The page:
Challenges and trends in wireless ubiquitous computing systems
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In the last decade, the Internet paradigm has been evolving toward a new frontier with the emergence of ubiquitous and pervasive systems, including wireless sensor networks, ad hoc networks, RFID systems, and wireless embedded systems. In fact, while the initial purpose of the Internet was to interconnect computers to share digital data at large scale, the current tendency is to enable ubiquitous and pervasive computing to control everything anytime and at a large scale. This new paradigm has given rise to a new generation of networked systems, commonly known as Internet-of-Things or Cyber-Physical Systems.
The research community has actively investigated the underlying challenges pertaining to these systems, as they fundamentally differ from the classical problems due to their inherent constraints. This special issue presents six papers covering various topics in personal and ubiquitous computing.
The first paper entitled “RiSeG: A Ring Based Secure Group Communication Protocol for Wireless Sensor Networks” deals with security in ubiquitous systems. The paper presents a new approach for secure group management in wireless sensor networks. The proposed approach is based on a logical ring architecture, which permits to alleviate the group controller’s task in updating the group key. The proposed scheme also provides backward and forward secrecy, addresses the node compromise attack, and gives a solution to detect and eliminate the compromised nodes. The authors evaluated their scheme in terms of storage, computation, and communication costs and compared its behavior against the Logical Key Hierarchy (LKH) scheme. It has been shown that RiSeG requires less storage cost and reduces computation and communication costs at the Group Controller as compared with LKH. The paper goes beyond theoretical work and proposes a real-world implementation, which first proved that RiSeG is applicable to WSNs and also showed that the performance results in terms of execution time, energy consumption, and memory consumption are satisfactory.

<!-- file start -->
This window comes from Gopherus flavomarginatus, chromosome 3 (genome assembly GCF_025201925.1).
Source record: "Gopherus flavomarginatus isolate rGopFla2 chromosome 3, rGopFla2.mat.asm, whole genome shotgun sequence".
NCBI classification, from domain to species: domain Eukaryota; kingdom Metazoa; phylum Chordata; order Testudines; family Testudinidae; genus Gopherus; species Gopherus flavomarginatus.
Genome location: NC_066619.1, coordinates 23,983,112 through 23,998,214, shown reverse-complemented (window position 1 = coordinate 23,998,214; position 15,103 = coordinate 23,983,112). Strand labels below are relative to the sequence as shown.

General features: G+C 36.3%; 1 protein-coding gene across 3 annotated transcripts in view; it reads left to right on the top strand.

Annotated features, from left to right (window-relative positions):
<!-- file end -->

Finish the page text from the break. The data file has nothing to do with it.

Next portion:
The second paper entitled “Stability routing with constrained path length for improved routability in dynamic MANETs” addresses the problem of enhancing the routing validity in mobile wireless multi hop ad hoc networks. In proactive routing, routes are established and updated periodically and consequently loose their pertinence as time tics away from the start of their updating instants. Authors argue that routability, defined as the validity of established routes, stands among the most centric metric impacting the network efficiency. Indeed, in dynamic networks, traffic routed through invalid routes not only amounts to a waste of valuable resources but will never be delivered to its destination. In the quest of improving routability in dynamic networks, the authors considered a two-constrained QoS routing problem with one superlative constraint and one comparative constraint. In its general form, this is an NP hard problem. The authors proposed a novel exact algorithm and then instantiated the problem to solve the optimal integer weight-constrained path length problem in polynomial time. Furthermore, they set up a common framework to compare three families of proactive routing: routing based on shortest path, routing based on the most stable path, and the proposed routing based on the most stable constrained path. They showed that an adequate compromise between route stability and its length in hops is essential for mitigating the impact of the routing dynamics. Extensive simulation results exacerbated the appropriateness and the efficiency of their proposed most stable constrained path routing algorithm (OCnPP) in terms of a high routability and a low average path length.